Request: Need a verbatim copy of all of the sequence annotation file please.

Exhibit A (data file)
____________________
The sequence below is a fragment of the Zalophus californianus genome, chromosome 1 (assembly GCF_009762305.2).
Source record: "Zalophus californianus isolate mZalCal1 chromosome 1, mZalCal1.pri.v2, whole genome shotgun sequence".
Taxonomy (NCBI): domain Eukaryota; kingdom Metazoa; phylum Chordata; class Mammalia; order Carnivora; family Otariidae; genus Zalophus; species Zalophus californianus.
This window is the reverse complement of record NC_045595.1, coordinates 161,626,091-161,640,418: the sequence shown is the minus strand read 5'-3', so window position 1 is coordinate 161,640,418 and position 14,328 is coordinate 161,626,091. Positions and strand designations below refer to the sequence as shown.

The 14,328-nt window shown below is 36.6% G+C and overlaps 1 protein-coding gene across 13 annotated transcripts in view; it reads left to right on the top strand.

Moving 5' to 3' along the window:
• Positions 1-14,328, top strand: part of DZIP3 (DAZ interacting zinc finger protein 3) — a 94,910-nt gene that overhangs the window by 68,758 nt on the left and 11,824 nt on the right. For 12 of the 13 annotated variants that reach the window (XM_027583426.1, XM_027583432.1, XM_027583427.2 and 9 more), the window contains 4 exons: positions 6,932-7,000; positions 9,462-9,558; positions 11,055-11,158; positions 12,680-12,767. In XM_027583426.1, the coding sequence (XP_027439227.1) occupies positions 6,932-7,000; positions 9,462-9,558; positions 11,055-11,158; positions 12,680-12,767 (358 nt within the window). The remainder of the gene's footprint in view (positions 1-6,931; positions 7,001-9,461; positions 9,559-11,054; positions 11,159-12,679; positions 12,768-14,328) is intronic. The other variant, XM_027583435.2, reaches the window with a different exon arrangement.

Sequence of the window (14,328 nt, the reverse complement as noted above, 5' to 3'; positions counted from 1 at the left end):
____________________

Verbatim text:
The sequence below is a fragment of the Zalophus californianus genome, chromosome 1 (assembly GCF_009762305.2).
Source record: "Zalophus californianus isolate mZalCal1 chromosome 1, mZalCal1.pri.v2, whole genome shotgun sequence".
Taxonomy (NCBI): domain Eukaryota; kingdom Metazoa; phylum Chordata; class Mammalia; order Carnivora; family Otariidae; genus Zalophus; species Zalophus californianus.
This window is the reverse complement of record NC_045595.1, coordinates 161,626,091-161,640,418: the sequence shown is the minus strand read 5'-3', so window position 1 is coordinate 161,640,418 and position 14,328 is coordinate 161,626,091. Positions and strand designations below refer to the sequence as shown.

The 14,328-nt window shown below is 36.6% G+C and overlaps 1 protein-coding gene across 13 annotated transcripts in view; it reads left to right on the top strand.

Moving 5' to 3' along the window:
• Positions 1-14,328, top strand: part of DZIP3 (DAZ interacting zinc finger protein 3) — a 94,910-nt gene that overhangs the window by 68,758 nt on the left and 11,824 nt on the right. For 12 of the 13 annotated variants that reach the window (XM_027583426.1, XM_027583432.1, XM_027583427.2 and 9 more), the window contains 4 exons: positions 6,932-7,000; positions 9,462-9,558; positions 11,055-11,158; positions 12,680-12,767. In XM_027583426.1, the coding sequence (XP_027439227.1) occupies positions 6,932-7,000; positions 9,462-9,558; positions 11,055-11,158; positions 12,680-12,767 (358 nt within the window). The remainder of the gene's footprint in view (positions 1-6,931; positions 7,001-9,461; positions 9,559-11,054; positions 11,159-12,679; positions 12,768-14,328) is intronic. The other variant, XM_027583435.2, reaches the window with a different exon arrangement.

Sequence of the window (14,328 nt, the reverse complement as noted above, 5' to 3'; positions counted from 1 at the left end):